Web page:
Phillies

32 or not, Andrew McCutchen instantly becomes Phillies' top outfielder

32 or not, Andrew McCutchen instantly becomes Phillies' top outfielder

Andrew McCutchen is not as fast as he once was. The days of him beating out an infield single to shortstop or third base are mostly over, as are the days of his elite center field defense.

But he's still a very productive major-league player who does just about everything you want on a baseball field.

The Phillies agreed to a three-year, $50 million deal with McCutchen on Tuesday, according to NBC Sports Philadelphia's Jim Salisbury. It's an interesting move.

McCutchen and Jean Segura lengthen the Phillies' lineup, no doubt about it. They both add skills the 2018 Phillies' lineup lacked — timely hitting, a reduced strikeout rate, gap power, offensive consistency. 

The Phils still have some work to do and remain heavily interested in Manny Machado. If they can add Machado to this new lineup with Segura and McCutchen, it becomes one of the best in the National League. This move does not preclude that possibility.

McCutchen is 32 years old. He seems older because he was a high-level player from his age-22 rookie season in 2009. His decline phase has set in, but he's declined from an MVP level to a very good level. It's not like he's "just a guy" at this point of his career.

These last two seasons, McCutchen has hit .267/.366/.455 and averaged 30 doubles and 24 home runs. His .820 OPS over that span is 21 percent higher than the league average. It's 40 points higher than Odubel Herrera's career-high OPS and 70 points higher than Nick Williams' last season. 

Beyond the numbers, McCutchen is just a more reliable everyday player than Herrera or Williams. It's unclear who he will displace in the Phillies' outfield, but all of their outfielders — Herrera, Williams and Roman Quinn — are subject to a trade this offseason.

McCutchen did not play an inning of center field in 2018, but he did play 128 games in right field for the Giants. Right field at AT&T Park is as tricky as any outfield spot in any major-league stadium. And quite frankly, McCutchen at 32 is still a better defensive centerfielder than Herrera at 26.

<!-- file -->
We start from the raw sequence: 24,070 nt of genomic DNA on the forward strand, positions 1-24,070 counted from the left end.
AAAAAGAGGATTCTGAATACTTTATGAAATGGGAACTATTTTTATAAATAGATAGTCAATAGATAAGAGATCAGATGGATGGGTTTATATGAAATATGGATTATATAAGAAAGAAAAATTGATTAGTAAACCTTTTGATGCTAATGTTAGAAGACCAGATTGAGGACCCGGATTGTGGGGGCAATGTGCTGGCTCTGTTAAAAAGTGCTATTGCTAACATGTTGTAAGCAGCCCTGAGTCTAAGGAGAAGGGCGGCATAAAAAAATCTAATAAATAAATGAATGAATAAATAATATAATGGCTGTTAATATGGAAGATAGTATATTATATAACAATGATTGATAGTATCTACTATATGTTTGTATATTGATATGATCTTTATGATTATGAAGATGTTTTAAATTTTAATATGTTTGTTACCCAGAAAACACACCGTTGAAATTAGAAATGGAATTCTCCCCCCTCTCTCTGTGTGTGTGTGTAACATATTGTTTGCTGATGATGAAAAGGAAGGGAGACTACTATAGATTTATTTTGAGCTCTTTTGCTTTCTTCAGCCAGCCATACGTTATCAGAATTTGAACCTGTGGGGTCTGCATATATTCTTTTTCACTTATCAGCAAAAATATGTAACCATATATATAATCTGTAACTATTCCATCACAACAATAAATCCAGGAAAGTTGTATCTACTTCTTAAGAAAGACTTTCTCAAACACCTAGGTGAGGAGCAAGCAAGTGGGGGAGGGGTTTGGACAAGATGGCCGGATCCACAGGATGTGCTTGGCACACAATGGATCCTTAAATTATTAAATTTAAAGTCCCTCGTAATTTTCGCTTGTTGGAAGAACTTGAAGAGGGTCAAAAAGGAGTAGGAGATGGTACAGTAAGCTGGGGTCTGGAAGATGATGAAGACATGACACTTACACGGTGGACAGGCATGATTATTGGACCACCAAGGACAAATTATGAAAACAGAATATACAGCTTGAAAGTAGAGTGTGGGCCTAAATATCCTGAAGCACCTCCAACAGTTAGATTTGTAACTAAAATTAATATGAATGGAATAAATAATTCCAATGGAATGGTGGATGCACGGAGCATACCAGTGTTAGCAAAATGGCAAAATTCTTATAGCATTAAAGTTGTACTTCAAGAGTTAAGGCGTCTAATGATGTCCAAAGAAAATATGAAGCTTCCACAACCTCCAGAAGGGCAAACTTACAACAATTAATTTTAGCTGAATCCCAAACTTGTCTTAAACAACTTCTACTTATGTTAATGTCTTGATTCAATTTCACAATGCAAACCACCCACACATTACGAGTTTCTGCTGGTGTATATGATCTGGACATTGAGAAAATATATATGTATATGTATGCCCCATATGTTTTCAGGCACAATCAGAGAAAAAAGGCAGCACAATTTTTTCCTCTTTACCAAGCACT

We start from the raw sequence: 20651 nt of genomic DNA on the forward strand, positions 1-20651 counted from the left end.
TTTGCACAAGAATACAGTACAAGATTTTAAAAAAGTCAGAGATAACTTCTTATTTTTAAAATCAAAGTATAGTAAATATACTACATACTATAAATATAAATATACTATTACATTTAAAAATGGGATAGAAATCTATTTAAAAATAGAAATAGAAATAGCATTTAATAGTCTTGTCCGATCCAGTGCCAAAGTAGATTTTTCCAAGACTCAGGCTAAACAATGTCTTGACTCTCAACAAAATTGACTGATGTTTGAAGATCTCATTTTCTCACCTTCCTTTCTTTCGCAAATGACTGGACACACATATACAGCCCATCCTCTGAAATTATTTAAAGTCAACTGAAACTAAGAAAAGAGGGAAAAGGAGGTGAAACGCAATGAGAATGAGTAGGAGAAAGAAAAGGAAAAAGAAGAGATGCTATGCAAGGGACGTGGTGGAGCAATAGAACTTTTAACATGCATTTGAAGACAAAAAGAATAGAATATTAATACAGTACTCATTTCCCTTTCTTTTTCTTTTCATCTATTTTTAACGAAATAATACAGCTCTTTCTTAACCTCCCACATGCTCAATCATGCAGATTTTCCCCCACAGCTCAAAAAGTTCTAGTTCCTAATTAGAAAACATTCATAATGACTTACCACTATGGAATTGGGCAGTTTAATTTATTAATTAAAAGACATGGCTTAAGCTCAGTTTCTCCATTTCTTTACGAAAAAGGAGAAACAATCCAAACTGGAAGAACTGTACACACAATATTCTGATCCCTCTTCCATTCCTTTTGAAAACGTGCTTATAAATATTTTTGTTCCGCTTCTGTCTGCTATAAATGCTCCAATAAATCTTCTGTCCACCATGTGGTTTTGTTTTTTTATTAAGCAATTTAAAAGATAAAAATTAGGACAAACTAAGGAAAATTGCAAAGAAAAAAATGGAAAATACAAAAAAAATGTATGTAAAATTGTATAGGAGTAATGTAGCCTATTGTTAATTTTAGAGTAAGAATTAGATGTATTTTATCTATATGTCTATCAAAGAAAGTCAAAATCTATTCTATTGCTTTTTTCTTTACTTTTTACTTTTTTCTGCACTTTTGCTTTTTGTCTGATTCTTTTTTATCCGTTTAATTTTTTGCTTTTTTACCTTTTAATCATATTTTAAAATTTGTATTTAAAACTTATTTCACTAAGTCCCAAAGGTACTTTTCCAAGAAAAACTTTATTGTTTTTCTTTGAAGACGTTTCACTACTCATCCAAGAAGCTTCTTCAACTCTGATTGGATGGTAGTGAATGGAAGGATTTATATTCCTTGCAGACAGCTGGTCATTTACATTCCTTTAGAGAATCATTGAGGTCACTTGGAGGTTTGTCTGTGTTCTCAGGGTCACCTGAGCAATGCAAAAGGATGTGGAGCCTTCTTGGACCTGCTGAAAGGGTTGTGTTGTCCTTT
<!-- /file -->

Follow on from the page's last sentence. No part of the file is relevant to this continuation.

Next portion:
The Phillies these last two weeks have essentially swapped out J.P. Crawford and Carlos Santana for Jean Segura and McCutchen. Both are big upgrades. McCutchen can replace all of Santana's plate selection, just with more hits, more speed, more defensive versatility and equal or more power. McCutchen walked 95 times this past season.

The other thing to really like about McCutchen is his durability. He's averaged 155 games played since 2010. 

Some fans will get hung up on the number — really, $50 million for a past-his-prime Andrew McCutchen? — but the money in this instance shouldn’t be the sticking point. The Phillies have a ton of it, there's no salary cap, and this investment won’t hinder any other during the three-year life of the contract. Signing Andrew McCutchen today won’t prevent a big splash down the road.

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Gabe Kapler recalls the challenge of his final days in Philadelphia

Gabe Kapler recalls the challenge of his final days in Philadelphia

SAN DIEGO — The beginning wasn’t easy for Gabe Kapler in Philadelphia and neither was the end. He was booed before managing his first game in Citizens Bank Park in 2018. Eighteen months later, he twisted in the wind for 10 days as Phillies ownership pondered whether to bring him back for the 2020 season or let him go.

Eventually, Kapler was fired but he wasn’t out of work long as the San Francisco Giants hired him to manage their club in November.